Kantor Center At Tau Releases Study On Escalation Of Anti-Semitism In 2013

featured in:

share the article

A severe escalation in anti-Jewish atmosphere was noted in 2013, as anti-Semitism continued to infiltrate into the mainstream from the extreme left and right fringes, and its manifestations have become an almost daily phenomenon.

The major conclusion of research conducted by the Kantor Center team and supported by both community reports and independent surveys by non-Jewish sources, is that the anxiety felt by Jews, both as individuals and as communities, originates in the growing intensity of and increase in insults, abusive language and behavior, threats and harassments, and not necessarily in an increase in the number of violent incidents.

Surveys show that most Jews who experienced an anti-Semitic verbal or physical attack do not report them; thus the situation is worse than the one reported by monitoring and law enforcing agencies and Jewish communities.

During 2013 the Kantor Center team registered and analyzed 554 violent anti-Semitic acts perpetrated with weapons or without, by arson, vandalism or direct threats against Jewish persons or institutions such as synagogues, community centers, schools, cemeteries, monuments as well as private property. Violent incidents dropped in 2013 by 19 percent to 554 yet the number of direct attacks against persons is steadily increasing.

Among all registered cases worldwide there were 25 attacks with weapons, 98 cases of weaponless violence, 9 cases of arsons, 89 direct threats, and 333 incidents of vandalism. The targets of such incidents were 185 persons, 67 synagogues, 52 community centers and schools, 90 cemeteries and memorial sites, and 160 private properties. The highest number of events occurred in France: 116, (compared to 200 in 2012). A decline in violent cases was registered in Italy, Poland, the US and Australia, and a rise was recorded in the UK, Canada, Germany and the Ukraine. The number of violent incidents during the last decade (2004-2014) is higher than in the former one.

Disconcerting findings were the result of a wide scope survey published in the beginning of November 2013 by the Fundamental Rights Agency (FRA), a research branch of the European Union (EU), on the reactions and perceptions among European Jews regarding anti-Semitism. The survey was conducted among six thousand Jews in eight countries where approximately one million Jews who constitute 90 percent of the Jewish population of the European Union reside.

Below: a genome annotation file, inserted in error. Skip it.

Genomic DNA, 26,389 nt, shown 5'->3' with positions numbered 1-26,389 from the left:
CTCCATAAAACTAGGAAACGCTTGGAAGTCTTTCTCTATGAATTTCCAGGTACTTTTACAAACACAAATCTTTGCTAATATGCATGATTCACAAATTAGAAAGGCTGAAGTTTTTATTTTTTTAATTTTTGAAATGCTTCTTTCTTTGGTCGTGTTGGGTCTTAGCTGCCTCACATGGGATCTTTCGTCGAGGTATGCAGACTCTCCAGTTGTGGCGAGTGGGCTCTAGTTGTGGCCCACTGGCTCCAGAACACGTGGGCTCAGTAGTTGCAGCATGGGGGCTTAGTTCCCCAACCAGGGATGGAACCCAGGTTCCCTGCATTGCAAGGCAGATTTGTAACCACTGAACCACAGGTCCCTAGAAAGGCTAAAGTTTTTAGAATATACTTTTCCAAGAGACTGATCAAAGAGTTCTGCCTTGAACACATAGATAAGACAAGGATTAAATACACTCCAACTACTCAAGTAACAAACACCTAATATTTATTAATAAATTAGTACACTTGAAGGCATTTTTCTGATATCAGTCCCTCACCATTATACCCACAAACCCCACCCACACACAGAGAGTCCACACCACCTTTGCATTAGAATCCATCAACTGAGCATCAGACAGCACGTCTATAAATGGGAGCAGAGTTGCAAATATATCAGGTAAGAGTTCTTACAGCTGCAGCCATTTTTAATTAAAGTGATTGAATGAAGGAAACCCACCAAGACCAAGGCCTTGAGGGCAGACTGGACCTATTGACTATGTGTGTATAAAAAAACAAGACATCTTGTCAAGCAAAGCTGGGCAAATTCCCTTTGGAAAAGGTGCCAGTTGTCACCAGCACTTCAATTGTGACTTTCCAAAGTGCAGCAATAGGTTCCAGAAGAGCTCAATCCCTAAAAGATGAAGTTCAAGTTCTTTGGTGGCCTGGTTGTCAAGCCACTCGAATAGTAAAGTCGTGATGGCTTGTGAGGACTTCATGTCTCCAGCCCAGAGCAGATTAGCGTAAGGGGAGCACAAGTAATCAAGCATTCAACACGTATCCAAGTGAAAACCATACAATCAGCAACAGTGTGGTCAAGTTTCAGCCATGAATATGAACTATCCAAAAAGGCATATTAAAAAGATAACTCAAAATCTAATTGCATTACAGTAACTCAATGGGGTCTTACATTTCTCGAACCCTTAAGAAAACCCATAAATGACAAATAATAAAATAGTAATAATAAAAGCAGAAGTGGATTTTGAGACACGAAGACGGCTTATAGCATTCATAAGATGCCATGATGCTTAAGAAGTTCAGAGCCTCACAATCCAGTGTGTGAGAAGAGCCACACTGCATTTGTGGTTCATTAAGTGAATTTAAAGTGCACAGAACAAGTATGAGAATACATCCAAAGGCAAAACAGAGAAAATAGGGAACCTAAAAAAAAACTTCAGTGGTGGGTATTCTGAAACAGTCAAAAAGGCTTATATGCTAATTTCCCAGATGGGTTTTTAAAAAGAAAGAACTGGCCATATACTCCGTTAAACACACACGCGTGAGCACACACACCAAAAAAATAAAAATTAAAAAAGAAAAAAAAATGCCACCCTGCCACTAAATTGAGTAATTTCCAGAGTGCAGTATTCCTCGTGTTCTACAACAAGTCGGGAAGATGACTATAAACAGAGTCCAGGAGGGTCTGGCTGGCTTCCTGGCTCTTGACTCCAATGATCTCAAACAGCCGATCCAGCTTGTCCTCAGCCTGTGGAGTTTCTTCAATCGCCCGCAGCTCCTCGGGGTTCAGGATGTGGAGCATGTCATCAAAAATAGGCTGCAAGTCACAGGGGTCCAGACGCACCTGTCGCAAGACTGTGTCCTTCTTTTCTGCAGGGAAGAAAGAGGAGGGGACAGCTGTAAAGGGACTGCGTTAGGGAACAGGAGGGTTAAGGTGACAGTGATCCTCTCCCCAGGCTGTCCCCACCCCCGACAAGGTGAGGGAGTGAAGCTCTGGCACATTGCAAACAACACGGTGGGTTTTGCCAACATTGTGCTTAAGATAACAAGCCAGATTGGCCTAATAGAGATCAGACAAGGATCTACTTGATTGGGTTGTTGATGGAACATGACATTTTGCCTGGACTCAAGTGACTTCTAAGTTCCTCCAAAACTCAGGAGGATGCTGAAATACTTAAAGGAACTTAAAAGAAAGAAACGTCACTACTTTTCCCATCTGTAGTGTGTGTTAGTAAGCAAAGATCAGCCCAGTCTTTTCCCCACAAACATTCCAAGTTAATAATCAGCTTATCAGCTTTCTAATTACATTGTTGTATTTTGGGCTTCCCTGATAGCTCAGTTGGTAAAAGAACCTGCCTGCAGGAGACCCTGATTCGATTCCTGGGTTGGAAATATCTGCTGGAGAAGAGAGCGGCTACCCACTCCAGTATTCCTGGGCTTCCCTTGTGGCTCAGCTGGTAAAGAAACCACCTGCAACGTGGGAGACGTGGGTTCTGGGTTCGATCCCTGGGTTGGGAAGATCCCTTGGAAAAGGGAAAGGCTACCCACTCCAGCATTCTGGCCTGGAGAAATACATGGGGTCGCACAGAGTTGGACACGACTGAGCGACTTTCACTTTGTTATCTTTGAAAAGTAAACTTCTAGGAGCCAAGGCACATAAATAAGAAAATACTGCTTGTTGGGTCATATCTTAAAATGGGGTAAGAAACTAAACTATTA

The findings point at an intensified feeling that personal safety and communal wellbeing are jeopardized, especially in Hungary, France, and Belgium, followed, respectively, by Sweden, Italy, Germany, UK and Latvia, where the situation is less severe. About 80 percent of the participants in Hungary considered extreme right circles as the main source of threat; over 60 percent in Italy pointed to the left; 73 percent in France and 60 percent in Belgium blamed radical Moslems, while anti-Semitism originating in the church and in Christianity in general, was last on the list.

Anti-Zionism, which is rampant in the west; the rise of right-wing extremist parties (each having its own wider agenda); the economic crisis that started already in 2008 – cannot explain the present level of anti-Semitism. No large scale military conflict occurred between Israelis and Palestinian in 2013, nor an attack such as the one on the Toulouse Jewish school in March 2012¬ that generated a wave of more violence. All in all, our conclusion is that the present anti-Semitic phenomenon is not dependent on external events. In short, what we witness in 2013 is classic ‘net anti-Semitism’ per se.

We cannot close without strongly condemning recent incidents in Israel of vandalism against Christian or Moslem holy places, or other acts causing damage to property and smearing or spray-painting Swastikas and abusive language on walls. Such manifestations are tantamount to what we see abroad against Jews, and require the same strict condemnation, legislation and punishment.